BOULDER, Colorado, October 28, 2005 (LifeSiteNews.com) – US researchers have contradicted the bulk of research that supports a correlation between depression and abortion.
Nancy Felipe Russo, a Arizona State University-Tempe psychology professor, and Sarah Schmiege, a research associate at the University of Colorado-Boulder, claimed in their joint findings that there is a lower risk of depression in women who abort their first unwanted pregnancy v. women who want their children and who do not abort them.
Dr. David Reardon, whose research inspired this subsequent study, told LifeSiteNews.com that this new look at statistics from the US National Longitudinal Survey of Youth is misleading and inaccurate because firstly, they eliminated women who originally wanted to carry their children to term but then did not; and secondly, the new research added into the group women who subsequently went on to have other abortions.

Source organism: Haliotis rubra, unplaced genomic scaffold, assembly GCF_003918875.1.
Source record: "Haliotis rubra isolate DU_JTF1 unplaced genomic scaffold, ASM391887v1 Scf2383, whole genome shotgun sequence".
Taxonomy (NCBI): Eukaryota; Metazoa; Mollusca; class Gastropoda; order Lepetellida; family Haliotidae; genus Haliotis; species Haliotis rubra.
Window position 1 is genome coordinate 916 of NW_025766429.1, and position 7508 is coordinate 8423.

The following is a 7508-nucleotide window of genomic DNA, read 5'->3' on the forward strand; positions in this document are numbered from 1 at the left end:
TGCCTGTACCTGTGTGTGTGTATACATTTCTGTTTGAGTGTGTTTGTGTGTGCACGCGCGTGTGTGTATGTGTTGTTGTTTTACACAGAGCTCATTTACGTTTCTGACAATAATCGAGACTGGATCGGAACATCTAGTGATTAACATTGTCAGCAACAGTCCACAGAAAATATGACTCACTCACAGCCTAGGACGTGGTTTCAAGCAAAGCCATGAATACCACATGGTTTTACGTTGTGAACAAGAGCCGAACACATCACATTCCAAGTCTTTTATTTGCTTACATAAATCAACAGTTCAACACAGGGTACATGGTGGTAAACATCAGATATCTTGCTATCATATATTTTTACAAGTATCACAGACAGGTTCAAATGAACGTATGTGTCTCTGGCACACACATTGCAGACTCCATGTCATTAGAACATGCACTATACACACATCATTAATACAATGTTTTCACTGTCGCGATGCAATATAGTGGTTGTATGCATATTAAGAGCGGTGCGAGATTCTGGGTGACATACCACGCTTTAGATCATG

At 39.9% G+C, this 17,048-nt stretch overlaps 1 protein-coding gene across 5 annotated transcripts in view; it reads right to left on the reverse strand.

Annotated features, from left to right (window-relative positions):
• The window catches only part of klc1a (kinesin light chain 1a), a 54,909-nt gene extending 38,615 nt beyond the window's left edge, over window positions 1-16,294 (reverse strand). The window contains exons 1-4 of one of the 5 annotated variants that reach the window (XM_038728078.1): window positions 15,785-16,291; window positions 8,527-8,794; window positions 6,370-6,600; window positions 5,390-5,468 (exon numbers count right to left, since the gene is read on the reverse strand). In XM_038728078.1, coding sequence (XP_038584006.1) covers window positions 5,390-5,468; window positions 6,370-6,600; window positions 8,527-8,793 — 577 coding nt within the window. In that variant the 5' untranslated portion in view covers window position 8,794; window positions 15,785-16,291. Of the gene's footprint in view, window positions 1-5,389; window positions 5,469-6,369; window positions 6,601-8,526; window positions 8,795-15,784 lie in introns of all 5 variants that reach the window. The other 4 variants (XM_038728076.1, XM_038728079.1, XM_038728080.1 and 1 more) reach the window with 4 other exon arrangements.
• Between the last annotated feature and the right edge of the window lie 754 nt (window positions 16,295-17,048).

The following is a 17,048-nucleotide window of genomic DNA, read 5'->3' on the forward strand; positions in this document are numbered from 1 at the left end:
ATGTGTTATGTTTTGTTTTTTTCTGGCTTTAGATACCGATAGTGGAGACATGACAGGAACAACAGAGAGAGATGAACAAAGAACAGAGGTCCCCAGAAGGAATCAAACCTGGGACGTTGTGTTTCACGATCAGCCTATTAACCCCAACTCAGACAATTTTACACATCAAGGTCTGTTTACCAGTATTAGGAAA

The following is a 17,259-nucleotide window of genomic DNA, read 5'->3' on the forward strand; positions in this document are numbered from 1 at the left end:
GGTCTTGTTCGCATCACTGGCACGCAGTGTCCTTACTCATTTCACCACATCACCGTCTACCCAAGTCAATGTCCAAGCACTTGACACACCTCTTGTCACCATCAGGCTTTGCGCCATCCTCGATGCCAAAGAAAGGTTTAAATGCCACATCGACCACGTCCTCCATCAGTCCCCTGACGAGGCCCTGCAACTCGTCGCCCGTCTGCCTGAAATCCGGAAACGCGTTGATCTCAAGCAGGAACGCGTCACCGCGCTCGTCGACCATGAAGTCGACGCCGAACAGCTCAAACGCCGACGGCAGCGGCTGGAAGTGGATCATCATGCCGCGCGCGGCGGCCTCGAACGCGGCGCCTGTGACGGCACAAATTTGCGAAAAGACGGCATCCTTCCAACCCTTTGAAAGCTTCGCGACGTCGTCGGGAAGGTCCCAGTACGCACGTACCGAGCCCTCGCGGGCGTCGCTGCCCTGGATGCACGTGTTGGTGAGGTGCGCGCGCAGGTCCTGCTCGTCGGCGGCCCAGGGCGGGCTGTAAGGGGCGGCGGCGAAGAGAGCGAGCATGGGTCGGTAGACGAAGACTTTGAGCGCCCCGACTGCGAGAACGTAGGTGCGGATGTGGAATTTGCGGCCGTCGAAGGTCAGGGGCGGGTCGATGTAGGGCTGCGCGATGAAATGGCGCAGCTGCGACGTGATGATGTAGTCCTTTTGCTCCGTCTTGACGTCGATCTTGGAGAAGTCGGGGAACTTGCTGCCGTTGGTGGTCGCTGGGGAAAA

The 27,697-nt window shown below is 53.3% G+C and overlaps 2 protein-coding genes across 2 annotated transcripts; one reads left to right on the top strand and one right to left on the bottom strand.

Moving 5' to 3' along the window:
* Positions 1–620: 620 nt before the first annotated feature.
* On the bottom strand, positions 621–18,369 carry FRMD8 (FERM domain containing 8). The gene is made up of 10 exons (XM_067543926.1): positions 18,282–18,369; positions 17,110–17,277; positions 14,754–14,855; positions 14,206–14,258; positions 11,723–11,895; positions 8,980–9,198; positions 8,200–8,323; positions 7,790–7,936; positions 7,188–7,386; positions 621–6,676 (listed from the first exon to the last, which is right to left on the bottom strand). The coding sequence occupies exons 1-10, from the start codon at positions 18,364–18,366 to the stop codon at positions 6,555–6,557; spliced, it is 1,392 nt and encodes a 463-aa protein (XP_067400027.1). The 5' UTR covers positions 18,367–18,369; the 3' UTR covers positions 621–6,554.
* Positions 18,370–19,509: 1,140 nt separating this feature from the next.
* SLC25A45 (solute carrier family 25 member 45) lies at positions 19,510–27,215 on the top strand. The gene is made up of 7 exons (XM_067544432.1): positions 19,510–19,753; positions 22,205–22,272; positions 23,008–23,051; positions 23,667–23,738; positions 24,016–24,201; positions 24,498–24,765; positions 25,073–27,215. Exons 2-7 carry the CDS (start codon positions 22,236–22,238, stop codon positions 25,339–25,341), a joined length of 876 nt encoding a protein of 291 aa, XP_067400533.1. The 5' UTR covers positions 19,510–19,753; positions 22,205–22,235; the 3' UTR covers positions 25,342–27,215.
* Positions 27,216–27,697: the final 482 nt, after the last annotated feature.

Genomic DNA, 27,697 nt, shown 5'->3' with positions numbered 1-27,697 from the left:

Reardon and colleagues landmark 2003 study revealed that, on an average of eight years after an abortion, women whose first pregnancies ended in abortion were 65 percent more likely to be at high risk of clinical depression after controlling for age, race, marital status, history of divorce, income, number of years of formal education, and a pre-pregnancy measure of psychological state.
Margaret Cuthill, Director of the UK’s British Victims of Abortion, said, “I believe this is just another study to reinforce to the abortion lobby and to persuade women in crisis that abortion is a valid option. I don’t have to reinforce that abortion hurts women – I see it daily. I look forward to the time when either more hurting women will speak out or someone will ask a different set of questions.”
See a compendium of studies linking depression and abortion: